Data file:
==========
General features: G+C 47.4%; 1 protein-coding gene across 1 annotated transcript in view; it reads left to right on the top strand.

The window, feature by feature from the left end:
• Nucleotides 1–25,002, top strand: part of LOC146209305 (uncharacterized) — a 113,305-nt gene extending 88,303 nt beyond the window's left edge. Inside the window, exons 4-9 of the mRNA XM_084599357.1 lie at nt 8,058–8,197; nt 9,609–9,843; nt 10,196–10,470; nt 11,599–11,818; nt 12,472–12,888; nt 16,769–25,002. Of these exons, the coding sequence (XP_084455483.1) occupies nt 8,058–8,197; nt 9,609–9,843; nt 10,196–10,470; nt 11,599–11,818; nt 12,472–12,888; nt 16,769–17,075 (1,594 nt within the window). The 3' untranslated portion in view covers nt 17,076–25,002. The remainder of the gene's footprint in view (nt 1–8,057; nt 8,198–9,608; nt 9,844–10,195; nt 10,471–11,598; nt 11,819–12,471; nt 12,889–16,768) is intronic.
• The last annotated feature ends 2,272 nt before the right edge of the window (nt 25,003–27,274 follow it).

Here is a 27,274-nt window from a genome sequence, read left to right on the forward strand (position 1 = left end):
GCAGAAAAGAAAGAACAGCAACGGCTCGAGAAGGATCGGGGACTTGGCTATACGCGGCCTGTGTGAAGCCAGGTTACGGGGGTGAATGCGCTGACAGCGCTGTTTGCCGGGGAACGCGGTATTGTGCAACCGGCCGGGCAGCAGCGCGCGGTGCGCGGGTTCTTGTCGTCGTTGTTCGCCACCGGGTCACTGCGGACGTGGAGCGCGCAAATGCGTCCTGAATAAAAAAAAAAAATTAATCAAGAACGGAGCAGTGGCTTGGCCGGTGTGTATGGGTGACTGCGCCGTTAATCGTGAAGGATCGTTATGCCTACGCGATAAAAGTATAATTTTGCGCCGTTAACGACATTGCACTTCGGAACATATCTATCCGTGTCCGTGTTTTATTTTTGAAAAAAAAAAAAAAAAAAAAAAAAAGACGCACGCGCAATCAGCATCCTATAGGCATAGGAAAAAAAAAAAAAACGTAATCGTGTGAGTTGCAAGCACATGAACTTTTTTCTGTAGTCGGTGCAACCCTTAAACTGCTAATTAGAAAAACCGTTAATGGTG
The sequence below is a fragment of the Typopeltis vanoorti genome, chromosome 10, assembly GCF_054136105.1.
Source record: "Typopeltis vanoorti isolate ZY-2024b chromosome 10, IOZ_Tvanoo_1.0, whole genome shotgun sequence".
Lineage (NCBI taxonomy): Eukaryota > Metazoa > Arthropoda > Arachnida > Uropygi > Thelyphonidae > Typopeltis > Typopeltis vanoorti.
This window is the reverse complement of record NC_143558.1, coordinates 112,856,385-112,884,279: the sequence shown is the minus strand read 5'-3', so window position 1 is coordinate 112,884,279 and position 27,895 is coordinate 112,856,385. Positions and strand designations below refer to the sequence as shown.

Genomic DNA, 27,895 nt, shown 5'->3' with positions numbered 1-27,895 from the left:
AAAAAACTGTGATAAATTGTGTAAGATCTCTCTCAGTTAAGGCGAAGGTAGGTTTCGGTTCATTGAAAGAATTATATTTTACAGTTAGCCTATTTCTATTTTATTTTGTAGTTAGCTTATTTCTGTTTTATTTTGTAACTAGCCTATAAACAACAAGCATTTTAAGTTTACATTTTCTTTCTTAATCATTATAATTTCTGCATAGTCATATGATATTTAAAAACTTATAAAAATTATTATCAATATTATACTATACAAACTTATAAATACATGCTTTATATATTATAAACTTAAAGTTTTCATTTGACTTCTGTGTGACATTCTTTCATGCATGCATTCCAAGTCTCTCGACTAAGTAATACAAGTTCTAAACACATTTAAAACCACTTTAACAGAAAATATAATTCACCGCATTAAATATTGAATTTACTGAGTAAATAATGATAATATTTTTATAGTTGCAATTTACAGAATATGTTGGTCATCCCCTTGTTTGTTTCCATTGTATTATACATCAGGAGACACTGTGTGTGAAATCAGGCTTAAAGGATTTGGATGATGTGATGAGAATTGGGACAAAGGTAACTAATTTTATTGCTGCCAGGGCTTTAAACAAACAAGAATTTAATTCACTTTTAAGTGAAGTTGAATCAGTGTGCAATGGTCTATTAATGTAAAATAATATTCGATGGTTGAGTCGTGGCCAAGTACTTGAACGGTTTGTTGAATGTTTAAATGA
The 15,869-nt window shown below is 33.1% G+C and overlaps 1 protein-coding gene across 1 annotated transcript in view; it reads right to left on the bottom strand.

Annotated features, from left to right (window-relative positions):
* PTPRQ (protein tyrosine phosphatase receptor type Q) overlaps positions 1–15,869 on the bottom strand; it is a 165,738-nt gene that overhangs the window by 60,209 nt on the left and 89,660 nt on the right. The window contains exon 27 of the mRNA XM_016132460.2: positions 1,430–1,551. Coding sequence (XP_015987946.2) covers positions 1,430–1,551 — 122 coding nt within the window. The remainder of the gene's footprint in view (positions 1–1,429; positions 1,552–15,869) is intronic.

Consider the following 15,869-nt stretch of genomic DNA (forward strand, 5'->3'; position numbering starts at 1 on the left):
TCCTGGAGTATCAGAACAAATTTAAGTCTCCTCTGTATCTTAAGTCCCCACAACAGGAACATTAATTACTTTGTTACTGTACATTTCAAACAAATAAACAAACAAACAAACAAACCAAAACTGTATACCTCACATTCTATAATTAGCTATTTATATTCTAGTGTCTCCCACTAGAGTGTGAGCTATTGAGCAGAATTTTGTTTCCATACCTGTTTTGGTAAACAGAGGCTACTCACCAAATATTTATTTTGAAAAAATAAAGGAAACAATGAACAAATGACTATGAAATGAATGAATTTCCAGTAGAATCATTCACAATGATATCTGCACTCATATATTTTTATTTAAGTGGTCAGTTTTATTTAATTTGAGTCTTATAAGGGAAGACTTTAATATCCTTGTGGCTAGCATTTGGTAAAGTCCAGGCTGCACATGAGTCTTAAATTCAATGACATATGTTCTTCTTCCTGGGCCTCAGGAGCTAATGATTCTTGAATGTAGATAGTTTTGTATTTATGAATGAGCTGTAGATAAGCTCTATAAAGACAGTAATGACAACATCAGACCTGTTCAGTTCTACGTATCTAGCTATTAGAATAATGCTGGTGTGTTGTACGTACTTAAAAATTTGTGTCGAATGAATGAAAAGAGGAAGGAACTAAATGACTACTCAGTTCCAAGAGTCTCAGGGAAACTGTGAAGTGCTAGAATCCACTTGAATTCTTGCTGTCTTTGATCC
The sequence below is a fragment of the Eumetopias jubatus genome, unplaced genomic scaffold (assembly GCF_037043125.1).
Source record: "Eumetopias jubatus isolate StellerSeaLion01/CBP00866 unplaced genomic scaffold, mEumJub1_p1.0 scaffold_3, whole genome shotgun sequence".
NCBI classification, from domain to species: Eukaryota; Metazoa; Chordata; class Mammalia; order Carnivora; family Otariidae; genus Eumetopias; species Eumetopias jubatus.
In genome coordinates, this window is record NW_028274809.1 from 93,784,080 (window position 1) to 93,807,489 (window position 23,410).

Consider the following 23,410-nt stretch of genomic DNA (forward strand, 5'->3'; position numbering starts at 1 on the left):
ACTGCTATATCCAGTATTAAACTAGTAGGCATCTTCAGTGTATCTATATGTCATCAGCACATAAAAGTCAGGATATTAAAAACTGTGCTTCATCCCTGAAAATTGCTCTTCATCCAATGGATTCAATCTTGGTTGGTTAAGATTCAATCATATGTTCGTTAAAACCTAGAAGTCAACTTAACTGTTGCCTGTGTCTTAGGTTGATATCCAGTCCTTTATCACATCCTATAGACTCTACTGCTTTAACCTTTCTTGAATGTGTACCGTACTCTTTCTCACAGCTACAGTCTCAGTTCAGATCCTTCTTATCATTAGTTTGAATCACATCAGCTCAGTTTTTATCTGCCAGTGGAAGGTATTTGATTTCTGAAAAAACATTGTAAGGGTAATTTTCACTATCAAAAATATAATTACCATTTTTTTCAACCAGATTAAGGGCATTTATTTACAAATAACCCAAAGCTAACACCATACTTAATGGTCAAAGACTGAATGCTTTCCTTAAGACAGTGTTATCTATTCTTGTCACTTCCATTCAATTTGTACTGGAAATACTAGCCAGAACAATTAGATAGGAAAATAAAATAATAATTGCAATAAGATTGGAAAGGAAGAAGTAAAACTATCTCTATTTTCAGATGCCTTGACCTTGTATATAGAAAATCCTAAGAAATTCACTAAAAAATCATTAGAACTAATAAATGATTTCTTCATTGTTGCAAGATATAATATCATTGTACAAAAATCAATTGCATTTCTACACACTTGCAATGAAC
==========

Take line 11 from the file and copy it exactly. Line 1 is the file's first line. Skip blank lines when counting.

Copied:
Genomic DNA, 27,895 nt, shown 5'->3' with positions numbered 1-27,895 from the left: